Flying Phenom

(Photo by Duane Zehr)

Bob Grimson '81
April 2, 2018

This story appears in the Winter 2018 Hilltopics issue

At 20 years old, Mitch Janssen ’19 is an instrument-rated pilot with approximately 900 flying hours, qualified to fly commercial and multiengine aircraft and as a flight instructor. He’s also the youngest person in the world certified to fly the Embraer Phenom 100 jet.

While pilot ratings for prop-driven planes cover categories, pilots must qualify for individual models of jets. The Embraer Phenom 100 is a Brazilian light jet designed for four passengers and first flown in 2007. Janssen did his qualifications at the CAE training facility in Dallas.

“The youngest person, they said, who went through there and got a rating was 22 from Mexico City,” he said. “Then I went through and told them I was 20 and they’re like, ‘OK, if you pass your check ride you’ll be the youngest one to get a rating.’ Being the competitive person I am, now I’m trying to keep it.”

His interest in aviation began in second grade, and Janssen earned his license once he became eligible at age 17. “At first, they (his parents) were kind of nervous,” the family and consumer sciences major said before noting he is teaching his dad to fly now. “It’s a little role reversal. He taught me how to walk, I’m teaching him to fly a plane.”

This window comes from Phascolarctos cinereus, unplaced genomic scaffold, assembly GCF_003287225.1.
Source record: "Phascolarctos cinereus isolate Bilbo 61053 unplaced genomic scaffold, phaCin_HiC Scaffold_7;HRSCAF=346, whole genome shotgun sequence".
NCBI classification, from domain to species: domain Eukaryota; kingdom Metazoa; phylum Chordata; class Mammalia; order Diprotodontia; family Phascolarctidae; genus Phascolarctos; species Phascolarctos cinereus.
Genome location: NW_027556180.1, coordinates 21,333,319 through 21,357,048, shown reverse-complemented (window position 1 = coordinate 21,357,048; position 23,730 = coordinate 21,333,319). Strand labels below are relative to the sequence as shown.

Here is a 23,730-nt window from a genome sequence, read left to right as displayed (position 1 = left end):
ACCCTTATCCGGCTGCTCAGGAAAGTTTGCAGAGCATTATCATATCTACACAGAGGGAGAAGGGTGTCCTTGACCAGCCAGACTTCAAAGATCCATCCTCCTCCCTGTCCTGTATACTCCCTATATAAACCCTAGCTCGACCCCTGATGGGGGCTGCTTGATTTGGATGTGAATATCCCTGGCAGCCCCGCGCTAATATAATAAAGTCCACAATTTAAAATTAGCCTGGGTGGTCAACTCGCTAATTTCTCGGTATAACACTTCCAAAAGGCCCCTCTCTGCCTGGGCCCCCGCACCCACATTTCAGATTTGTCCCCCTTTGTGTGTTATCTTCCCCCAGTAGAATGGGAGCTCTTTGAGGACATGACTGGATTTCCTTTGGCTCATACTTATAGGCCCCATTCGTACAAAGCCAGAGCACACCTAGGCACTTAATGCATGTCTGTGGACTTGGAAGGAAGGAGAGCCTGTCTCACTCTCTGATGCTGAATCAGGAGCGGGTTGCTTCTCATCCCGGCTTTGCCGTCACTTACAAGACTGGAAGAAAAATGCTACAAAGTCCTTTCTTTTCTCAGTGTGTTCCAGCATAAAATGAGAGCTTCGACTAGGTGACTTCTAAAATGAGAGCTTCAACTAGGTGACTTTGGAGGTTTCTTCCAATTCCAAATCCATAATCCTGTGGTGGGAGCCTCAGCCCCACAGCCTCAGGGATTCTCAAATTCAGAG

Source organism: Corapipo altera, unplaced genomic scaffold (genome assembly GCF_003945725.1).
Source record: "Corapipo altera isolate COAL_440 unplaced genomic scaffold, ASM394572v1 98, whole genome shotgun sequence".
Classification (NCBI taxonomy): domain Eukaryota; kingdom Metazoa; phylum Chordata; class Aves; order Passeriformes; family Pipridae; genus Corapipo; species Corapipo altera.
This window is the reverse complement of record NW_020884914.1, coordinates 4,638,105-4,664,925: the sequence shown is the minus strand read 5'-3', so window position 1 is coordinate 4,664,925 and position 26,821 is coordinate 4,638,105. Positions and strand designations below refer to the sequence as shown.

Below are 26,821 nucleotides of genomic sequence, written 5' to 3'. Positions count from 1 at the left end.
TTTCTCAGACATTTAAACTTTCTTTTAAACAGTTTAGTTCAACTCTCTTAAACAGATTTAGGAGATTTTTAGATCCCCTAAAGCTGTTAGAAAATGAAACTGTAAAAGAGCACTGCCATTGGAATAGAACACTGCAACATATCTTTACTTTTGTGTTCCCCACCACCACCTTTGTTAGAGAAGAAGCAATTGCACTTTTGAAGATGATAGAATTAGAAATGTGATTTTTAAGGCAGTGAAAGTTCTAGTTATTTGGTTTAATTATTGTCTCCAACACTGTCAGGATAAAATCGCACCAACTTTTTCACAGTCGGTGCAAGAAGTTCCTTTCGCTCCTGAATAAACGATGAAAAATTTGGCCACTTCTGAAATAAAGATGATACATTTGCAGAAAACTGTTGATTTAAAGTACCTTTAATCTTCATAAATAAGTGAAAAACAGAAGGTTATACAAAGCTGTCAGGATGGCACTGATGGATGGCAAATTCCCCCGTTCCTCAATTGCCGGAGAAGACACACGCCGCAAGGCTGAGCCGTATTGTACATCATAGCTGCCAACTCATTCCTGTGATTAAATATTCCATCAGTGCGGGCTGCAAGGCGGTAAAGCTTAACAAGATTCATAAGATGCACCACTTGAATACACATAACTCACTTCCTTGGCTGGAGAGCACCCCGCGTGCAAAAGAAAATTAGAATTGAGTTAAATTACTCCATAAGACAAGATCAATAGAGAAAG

In addition to being a student-athlete, Janssen is a charter pilot/instructor for Synergy, Bloomington, Ill., and works for Byerly Aviation in Peoria. He estimated he’s flown 600 hours in the last year. With smaller planes, he can take student-pilots over downtown Chicago and St. Louis.

A recent charter trip over study day took him from Bloomington, Ill., to Cleveland to South Carolina and ended the first day in Florida. The second day saw stops in Mississippi, Little Rock, Ark., Colorado Springs and Utah before returning to Bloomington. “You’re never going to see the same thing twice. You always notice some- thing different. You see these cool sunsets and sunrises. When we’re flying to Colorado you get to see the mountains up close and from a different perspective.”

Janssen said professors have helped him, offering online work and other flexible arrangements. On charters, he takes advantage of down time at airports or hotels to study. When he’s not up in the friendly skies he’s on the mound as a right-handed pitcher for the Braves.

“I told my bosses … being on scholarship, Bradley comes first and flying comes second. It’s even in my contract.”

Between charter flights and instructing, Janssen works about 30-plus hours a week. That’s in addition to baseball practices, games, workouts and classes.

“Every day is a full day,” he said. “There are no days when I sit around and do nothing.”